A COFFIN STOOD stiff and isolated in the bowels of the Nou Camp as 11 Irishmen shuffled past in quiet disbelief.
AFTER 18 YEARS wearing kits supplied by a range of different manufacturers, Cork City will once again sport the famous three stripes of adidas as they aim to defend their SSE Airtricity League title in 2018.
ASK ZINEDINE ZIDANE his memories of playing against Bohemian Football Club and the Real Madrid manager would probably smile at you shyly, shuffle his feet a bit and attempt some modest answer that the Irish defend so hard and play with such selfless heart and passion.
HERE’S ONE FOR YOU: who is the only player to take the field opposite Diego Maradona in Buenos Aires, play in the Nou Camp the day Gary Lineker scored a brace on his Barcelona debut and feature in sides from Belgium and Germany all the way to Canada and Japan?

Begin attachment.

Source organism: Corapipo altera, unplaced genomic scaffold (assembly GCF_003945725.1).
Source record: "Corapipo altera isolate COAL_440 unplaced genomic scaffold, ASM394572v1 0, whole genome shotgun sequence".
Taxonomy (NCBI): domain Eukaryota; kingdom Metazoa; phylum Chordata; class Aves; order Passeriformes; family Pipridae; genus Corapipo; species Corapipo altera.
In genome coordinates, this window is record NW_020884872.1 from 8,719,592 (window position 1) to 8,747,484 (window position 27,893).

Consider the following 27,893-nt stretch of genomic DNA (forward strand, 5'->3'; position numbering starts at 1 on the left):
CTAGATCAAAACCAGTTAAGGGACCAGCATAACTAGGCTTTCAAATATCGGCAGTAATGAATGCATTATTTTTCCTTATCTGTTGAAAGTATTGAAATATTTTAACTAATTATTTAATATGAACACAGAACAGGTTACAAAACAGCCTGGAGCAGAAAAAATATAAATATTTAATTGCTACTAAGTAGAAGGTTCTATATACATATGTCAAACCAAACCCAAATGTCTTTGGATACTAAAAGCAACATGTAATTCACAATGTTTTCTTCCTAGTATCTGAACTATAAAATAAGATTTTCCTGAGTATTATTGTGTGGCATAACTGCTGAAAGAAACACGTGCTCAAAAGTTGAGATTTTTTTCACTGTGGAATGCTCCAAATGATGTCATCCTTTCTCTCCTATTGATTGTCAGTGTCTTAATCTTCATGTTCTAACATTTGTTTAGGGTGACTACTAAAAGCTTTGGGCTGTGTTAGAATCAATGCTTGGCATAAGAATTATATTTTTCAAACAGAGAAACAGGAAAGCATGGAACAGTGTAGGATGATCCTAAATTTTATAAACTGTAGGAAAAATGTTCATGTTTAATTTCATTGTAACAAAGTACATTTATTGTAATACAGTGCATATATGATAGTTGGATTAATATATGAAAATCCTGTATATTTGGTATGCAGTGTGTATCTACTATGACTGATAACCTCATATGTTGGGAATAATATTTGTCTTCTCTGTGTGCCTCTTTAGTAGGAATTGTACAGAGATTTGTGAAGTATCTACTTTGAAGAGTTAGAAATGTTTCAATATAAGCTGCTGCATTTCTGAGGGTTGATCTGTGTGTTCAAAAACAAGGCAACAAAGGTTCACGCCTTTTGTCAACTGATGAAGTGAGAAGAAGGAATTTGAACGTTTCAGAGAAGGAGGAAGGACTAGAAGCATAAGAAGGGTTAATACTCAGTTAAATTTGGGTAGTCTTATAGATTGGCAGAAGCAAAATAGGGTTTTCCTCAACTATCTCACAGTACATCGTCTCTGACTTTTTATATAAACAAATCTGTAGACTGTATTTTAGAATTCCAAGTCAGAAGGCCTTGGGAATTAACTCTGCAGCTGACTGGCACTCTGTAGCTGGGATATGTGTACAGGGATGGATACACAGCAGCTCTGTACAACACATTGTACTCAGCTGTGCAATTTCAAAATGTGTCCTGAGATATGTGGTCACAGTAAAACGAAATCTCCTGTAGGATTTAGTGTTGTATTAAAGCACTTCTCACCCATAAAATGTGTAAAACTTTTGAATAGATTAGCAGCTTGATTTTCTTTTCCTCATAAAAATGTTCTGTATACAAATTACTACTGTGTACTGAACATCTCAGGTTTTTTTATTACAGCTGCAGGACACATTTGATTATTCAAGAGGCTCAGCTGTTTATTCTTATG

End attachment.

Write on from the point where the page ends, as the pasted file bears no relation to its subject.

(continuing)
The boy has wisdom beyond his years. “You learn more about yourself in the tough times than you do in the good times,” says James McClean. Less a boy now at 27-years-old, arms inked akimbo with tattoos on either side, he still maintains the boyish innocence with which he made his name at the Brandywell in Derry City as a thin but steely winger in Northern Ireland all those years ago – a country which has suffered more blood-stained tough times than most people would care to remember.
Ireland has always had a challenging relationship with football and a laborious course of acceptance of it. Once encompassing of all that was alien and English, those who supported it, played it and defended its right of existence as a beautiful game were treated as betrayers of the Republic and the independence it had fought and spilt blood for over hundreds of years.
It was blatantly uncomfortable, but we simply could not take our eyes off our television screens. This was the battle that we had waited for, a moment in time for Irish football: David vs. Goliath, rebel against the man, justice at last standing up to fight against incompetent authority.